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Stream.Read Method (Byte[], Int32, Int32)


When overridden in a derived class, reads a sequence of bytes from the current stream and advances the position within the stream by the number of bytes read.

Namespace:   System.IO
Assembly:  mscorlib (in mscorlib.dll)

public abstract int Read(
	byte[] buffer,
	int offset,
	int count


Type: System.Byte[]

An array of bytes. When this method returns, the buffer contains the specified byte array with the values between offset and (offset + count - 1) replaced by the bytes read from the current source.

Type: System.Int32

The zero-based byte offset in buffer at which to begin storing the data read from the current stream.

Type: System.Int32

The maximum number of bytes to be read from the current stream.

Return Value

Type: System.Int32

The total number of bytes read into the buffer. This can be less than the number of bytes requested if that many bytes are not currently available, or zero (0) if the end of the stream has been reached.

Exception Condition

The sum of offset and count is larger than the buffer length.


buffer is null.


offset or count is negative.


An I/O error occurs.


The stream does not support reading.


Methods were called after the stream was closed.

Use the CanRead property to determine whether the current instance supports reading. Use the ReadAsync method to read asynchronously from the current stream.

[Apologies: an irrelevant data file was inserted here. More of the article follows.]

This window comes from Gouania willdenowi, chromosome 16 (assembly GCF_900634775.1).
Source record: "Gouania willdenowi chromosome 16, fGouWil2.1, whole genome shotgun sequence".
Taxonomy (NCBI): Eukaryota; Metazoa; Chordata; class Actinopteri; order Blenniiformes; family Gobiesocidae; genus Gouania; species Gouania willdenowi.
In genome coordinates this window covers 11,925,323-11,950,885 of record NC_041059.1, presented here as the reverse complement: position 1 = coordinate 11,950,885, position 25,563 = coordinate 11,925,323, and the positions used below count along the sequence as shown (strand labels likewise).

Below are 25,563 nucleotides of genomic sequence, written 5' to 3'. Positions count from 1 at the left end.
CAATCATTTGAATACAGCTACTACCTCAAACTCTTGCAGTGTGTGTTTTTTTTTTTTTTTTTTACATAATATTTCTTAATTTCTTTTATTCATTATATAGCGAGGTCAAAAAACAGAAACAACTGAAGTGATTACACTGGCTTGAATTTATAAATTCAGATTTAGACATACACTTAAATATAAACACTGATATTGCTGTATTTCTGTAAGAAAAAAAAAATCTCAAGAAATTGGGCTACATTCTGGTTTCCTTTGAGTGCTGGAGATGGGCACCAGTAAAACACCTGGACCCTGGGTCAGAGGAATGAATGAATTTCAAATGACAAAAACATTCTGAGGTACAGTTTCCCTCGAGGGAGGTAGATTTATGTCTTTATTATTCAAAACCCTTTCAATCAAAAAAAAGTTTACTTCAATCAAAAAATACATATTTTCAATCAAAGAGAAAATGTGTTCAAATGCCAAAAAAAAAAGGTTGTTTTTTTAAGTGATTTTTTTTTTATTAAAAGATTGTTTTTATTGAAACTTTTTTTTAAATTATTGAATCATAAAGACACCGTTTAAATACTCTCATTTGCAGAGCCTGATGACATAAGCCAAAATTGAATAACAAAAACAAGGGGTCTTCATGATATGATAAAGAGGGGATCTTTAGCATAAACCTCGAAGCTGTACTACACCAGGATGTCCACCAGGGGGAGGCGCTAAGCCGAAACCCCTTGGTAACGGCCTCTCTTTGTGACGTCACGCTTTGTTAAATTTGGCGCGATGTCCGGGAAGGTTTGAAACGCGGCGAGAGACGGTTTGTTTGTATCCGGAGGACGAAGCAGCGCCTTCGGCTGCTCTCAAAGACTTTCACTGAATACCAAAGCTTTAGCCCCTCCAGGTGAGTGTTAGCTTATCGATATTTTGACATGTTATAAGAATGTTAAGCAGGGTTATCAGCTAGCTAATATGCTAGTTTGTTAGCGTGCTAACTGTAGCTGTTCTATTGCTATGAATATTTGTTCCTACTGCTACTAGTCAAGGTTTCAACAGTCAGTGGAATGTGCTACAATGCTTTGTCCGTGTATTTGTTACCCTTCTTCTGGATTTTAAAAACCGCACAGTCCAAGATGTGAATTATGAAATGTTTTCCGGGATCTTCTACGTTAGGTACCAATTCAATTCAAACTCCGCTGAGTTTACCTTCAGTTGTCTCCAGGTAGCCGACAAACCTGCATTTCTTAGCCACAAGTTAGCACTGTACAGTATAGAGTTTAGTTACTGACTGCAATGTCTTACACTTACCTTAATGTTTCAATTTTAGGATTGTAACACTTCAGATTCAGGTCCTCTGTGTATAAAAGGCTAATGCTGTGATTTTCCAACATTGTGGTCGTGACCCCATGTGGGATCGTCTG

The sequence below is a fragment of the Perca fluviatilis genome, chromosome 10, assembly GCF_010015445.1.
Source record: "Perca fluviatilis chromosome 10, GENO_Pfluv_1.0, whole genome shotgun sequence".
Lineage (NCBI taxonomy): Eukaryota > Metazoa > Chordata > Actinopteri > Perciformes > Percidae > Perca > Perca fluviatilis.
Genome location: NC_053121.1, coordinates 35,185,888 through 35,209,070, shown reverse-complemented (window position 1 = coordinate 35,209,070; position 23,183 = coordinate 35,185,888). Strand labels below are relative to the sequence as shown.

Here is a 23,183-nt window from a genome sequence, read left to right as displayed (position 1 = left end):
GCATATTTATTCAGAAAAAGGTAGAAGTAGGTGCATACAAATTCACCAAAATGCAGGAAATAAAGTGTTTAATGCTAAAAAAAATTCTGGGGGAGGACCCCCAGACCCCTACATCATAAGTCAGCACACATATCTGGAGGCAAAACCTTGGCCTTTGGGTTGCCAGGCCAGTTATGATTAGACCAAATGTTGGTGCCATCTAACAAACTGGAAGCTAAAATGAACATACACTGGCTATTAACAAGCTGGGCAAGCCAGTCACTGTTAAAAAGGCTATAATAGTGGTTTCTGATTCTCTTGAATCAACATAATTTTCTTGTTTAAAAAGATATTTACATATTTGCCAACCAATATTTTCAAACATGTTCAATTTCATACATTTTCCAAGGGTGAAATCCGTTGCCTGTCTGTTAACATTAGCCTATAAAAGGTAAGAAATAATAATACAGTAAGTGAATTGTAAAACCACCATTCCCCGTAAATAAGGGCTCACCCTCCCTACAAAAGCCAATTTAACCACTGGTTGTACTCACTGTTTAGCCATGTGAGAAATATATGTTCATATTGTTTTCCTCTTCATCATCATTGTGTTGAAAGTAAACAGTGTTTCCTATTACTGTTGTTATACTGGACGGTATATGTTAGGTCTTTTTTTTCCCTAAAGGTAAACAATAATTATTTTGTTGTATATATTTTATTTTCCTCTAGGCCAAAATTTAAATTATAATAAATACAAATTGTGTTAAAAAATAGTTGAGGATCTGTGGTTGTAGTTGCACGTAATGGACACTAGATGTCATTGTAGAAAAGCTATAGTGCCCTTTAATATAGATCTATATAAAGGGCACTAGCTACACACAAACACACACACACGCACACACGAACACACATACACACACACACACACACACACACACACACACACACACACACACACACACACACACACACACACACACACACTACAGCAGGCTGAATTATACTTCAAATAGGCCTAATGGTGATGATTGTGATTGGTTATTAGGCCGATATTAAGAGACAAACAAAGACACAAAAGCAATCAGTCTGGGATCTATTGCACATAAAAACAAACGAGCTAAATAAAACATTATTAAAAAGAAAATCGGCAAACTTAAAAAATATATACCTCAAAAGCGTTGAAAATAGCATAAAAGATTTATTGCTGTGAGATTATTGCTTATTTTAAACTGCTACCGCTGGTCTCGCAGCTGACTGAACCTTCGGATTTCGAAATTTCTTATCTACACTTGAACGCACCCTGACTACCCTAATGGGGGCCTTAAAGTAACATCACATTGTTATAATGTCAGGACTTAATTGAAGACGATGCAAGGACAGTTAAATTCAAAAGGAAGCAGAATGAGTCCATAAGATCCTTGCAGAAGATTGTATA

Implementations of this method read a maximum of count bytes from the current stream and store them in buffer beginning at offset. The current position within the stream is advanced by the number of bytes read; however, if an exception occurs, the current position within the stream remains unchanged. Implementations return the number of bytes read. The implementation will block until at least one byte of data can be read, in the event that no data is available. Readreturns 0 only when there is no more data in the stream and no more is expected (such as a closed socket or end of file). An implementation is free to return fewer bytes than requested even if the end of the stream has not been reached.

Use BinaryReader for reading primitive data types.

The following example shows how to use Read to read a block of data.

using System;
using System.IO;

public class Block
    public static void Main()
        Stream s = new MemoryStream();
        for (int i = 0; i < 122; i++)
        s.Position = 0;

        // Now read s into a byte buffer with a little padding.
        byte[] bytes = new byte[s.Length + 10];
        int numBytesToRead = (int)s.Length;
        int numBytesRead = 0;
            // Read may return anything from 0 to 10.
            int n = s.Read(bytes, numBytesRead, 10);
            numBytesRead += n;
            numBytesToRead -= n;
        } while (numBytesToRead > 0);

        Console.WriteLine("number of bytes read: {0:d}", numBytesRead);

Universal Windows Platform
Available since 4.5
.NET Framework
Available since 1.1
Portable Class Library
Supported in: portable .NET platforms
Available since 2.0
Windows Phone Silverlight
Available since 7.0
Windows Phone
Available since 8.1
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